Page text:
My husband assumed, wrongly, in the beginning of my treatment, that I should be able to continue to take care of my family the same way I always had. He insisted Lynn did it. We fought about this for months until I pulled the trump card and reminded him that Lynn had died.

At some point, she stopped cleaning the house, cooking dinner, and taking care of the kids.
I still want to call her girls, who I was such good friends with, and barrage them with questions. What made the situation better? Should I keep X away from me when I’m really sick? Should I tell him I’m going to live or be realistic? What made it better? What are the little things I can do?
I have so many more questions for them. I’m being passive about asking. I’m hoping J or D are still keeping up with me, and will comment or email their answers.

Everytime, I even think about calling them for this information, I burst into tears. Not the slow moving tears you can talk through or hide, the heaving sobs variety from the reminder of how hard someone can fight and fail.

Since this experience, I didn’t have much exposure to these types of diseases.

I had a friend in junior high that died from complications of AIDS. Blood cancers and HIV/AIDs fascinated me by 13.

I would do little science experiments and read advanced medical literature. I loved the theoretical aspects of immunology. I liked research. I think you can tell the nerds early.

I think the parallels of blood cancer and HIV are intriguing. I don’t know if they’ve really been studied, but I’ve recognized a lot of people suffering from lymphoma experienced a relatively severe upper respiratory infection in the months prior to showing symptoms and becoming diagnosed. This upper respiratory infection had no known cause and showed no change in CBC (bloodwork).

When this happened to me, I was laid out from work for a week. I had a CBC done and a chest X-ray. They were both normal.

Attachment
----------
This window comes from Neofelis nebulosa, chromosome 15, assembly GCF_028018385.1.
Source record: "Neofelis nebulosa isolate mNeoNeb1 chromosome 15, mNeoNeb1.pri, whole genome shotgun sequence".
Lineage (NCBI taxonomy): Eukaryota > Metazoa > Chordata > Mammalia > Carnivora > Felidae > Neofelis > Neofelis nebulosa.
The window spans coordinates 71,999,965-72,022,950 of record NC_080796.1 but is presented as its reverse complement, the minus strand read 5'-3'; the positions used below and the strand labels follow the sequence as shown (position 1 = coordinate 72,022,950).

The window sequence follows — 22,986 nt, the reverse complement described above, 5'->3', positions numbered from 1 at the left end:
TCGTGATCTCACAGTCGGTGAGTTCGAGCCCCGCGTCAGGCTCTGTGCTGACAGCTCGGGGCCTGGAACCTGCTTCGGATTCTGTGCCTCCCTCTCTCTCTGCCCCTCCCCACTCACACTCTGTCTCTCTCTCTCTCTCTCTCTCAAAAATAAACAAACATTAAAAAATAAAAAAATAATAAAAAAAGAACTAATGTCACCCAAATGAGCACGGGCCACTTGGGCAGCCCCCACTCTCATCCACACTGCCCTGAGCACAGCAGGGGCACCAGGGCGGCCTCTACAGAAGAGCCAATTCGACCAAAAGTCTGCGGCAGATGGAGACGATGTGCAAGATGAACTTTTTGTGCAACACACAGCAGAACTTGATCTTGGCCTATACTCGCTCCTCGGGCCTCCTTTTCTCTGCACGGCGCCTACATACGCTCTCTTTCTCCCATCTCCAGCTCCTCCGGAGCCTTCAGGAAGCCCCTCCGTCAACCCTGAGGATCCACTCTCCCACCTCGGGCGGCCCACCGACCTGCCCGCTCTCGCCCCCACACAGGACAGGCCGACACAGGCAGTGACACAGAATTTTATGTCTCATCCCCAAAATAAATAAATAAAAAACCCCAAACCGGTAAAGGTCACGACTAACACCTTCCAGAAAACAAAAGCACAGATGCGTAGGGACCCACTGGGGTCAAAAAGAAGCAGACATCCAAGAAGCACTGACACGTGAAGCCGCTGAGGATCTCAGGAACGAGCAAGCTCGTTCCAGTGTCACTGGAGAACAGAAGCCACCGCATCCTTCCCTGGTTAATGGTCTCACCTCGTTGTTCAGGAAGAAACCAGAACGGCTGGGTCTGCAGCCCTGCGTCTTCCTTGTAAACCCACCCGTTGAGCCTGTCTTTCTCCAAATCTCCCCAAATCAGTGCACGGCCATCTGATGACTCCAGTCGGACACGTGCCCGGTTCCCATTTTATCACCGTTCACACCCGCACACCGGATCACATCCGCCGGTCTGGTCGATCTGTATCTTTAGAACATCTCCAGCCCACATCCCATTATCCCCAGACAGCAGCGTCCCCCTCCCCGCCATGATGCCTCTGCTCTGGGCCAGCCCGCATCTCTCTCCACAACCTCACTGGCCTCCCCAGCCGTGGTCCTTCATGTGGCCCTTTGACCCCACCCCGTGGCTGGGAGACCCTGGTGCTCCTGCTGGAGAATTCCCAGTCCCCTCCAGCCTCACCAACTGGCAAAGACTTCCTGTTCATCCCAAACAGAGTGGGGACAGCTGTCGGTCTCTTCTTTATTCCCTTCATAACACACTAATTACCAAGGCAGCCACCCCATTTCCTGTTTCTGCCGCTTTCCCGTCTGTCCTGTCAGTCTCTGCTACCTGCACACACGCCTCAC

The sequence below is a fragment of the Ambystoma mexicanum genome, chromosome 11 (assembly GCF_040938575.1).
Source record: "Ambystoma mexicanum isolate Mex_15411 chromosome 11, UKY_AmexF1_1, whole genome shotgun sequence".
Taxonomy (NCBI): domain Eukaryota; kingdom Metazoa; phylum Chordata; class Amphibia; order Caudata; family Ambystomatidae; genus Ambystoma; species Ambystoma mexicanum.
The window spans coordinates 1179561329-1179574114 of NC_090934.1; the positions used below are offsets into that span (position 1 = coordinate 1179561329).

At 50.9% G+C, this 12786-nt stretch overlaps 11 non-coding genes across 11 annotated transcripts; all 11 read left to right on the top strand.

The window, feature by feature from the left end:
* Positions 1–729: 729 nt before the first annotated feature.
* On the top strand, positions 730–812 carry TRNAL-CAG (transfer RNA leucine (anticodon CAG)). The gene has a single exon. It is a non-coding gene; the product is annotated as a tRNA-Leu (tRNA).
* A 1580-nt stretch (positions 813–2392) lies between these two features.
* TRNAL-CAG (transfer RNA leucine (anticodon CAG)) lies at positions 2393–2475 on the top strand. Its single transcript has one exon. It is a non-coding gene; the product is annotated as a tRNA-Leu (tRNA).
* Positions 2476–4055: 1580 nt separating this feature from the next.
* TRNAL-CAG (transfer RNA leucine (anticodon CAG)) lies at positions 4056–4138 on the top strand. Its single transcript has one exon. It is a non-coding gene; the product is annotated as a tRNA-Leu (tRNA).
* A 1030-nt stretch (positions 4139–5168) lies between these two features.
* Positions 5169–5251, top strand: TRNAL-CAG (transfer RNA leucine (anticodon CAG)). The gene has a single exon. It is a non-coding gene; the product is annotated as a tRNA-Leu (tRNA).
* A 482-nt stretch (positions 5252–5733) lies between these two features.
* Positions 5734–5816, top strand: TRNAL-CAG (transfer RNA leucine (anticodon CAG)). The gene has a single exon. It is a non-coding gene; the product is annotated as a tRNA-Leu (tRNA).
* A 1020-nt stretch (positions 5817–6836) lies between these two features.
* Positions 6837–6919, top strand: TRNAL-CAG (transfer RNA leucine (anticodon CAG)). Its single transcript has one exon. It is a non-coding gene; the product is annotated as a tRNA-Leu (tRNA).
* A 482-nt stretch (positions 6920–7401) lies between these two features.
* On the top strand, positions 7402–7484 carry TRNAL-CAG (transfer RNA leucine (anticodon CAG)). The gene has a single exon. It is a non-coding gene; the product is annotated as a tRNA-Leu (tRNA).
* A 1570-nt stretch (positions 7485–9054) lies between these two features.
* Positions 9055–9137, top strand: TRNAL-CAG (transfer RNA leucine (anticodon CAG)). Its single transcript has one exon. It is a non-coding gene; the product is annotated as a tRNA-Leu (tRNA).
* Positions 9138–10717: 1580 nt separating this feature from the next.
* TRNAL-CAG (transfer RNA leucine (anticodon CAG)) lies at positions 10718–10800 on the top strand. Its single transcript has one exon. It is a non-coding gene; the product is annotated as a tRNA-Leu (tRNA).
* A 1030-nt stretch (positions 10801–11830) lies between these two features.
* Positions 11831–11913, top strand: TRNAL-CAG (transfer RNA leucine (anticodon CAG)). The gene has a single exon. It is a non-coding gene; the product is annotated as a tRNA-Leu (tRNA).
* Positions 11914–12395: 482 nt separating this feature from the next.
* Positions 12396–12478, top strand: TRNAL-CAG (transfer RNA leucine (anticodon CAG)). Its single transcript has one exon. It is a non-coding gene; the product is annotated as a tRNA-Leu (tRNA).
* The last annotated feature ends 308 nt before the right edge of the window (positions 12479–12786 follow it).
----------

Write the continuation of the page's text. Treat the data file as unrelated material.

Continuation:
When these labs were referenced by one of the first doctors I saw in January when the masses started to present themselves, I couldn’t understand why my CBC was normal. To me, a normal CBC, absolutely normal, as in perfect, when I felt so terrible, was wrong.

My instinct, my past experiences, sent me into a panic. I thought I was going to die. I was convinced I was going to die.

I wish past experiences and impressions of diseases were discussed on intake with the health care team. It is a huge clue into the fear the person is experiencing. These experiences are the jumping point for all patient’s assumptions, whether or not they have been educated with numbers and science.

Numbers and science will allow patients to intellectualize and attempt to control their disease. It is beneficial, but with out understanding and encoding the past, no one will understand the nagging thoughts, the cause of tears, the anxiety, or the nightmares these patients are experiencing.

Knowing these factors is as simple as asking, “What experiences have you had with this disease previously?”

My answer would be, “I’ve never met anyone who has ever survived a bone marrow transplant. Everybody I have ever personally known with a blood cancer has died.”
Maybe then they would understand that I was scared to death and no matter how hard I try, I can’t keep these experiences from creeping into my mind. I don’t think any other patient can either.

1 comment:

Anonymous said...

Hillary, I'm a friend of Frank Easton's and think you are absolutely a mazing, and can't imagine what you've been through, but I admire your candor, your wit, your writing ability and just all of who you are. I have a friend who survived Leukemia...thought you might like to read about him..
I think of and pray for you and your family ALL the time...Ellie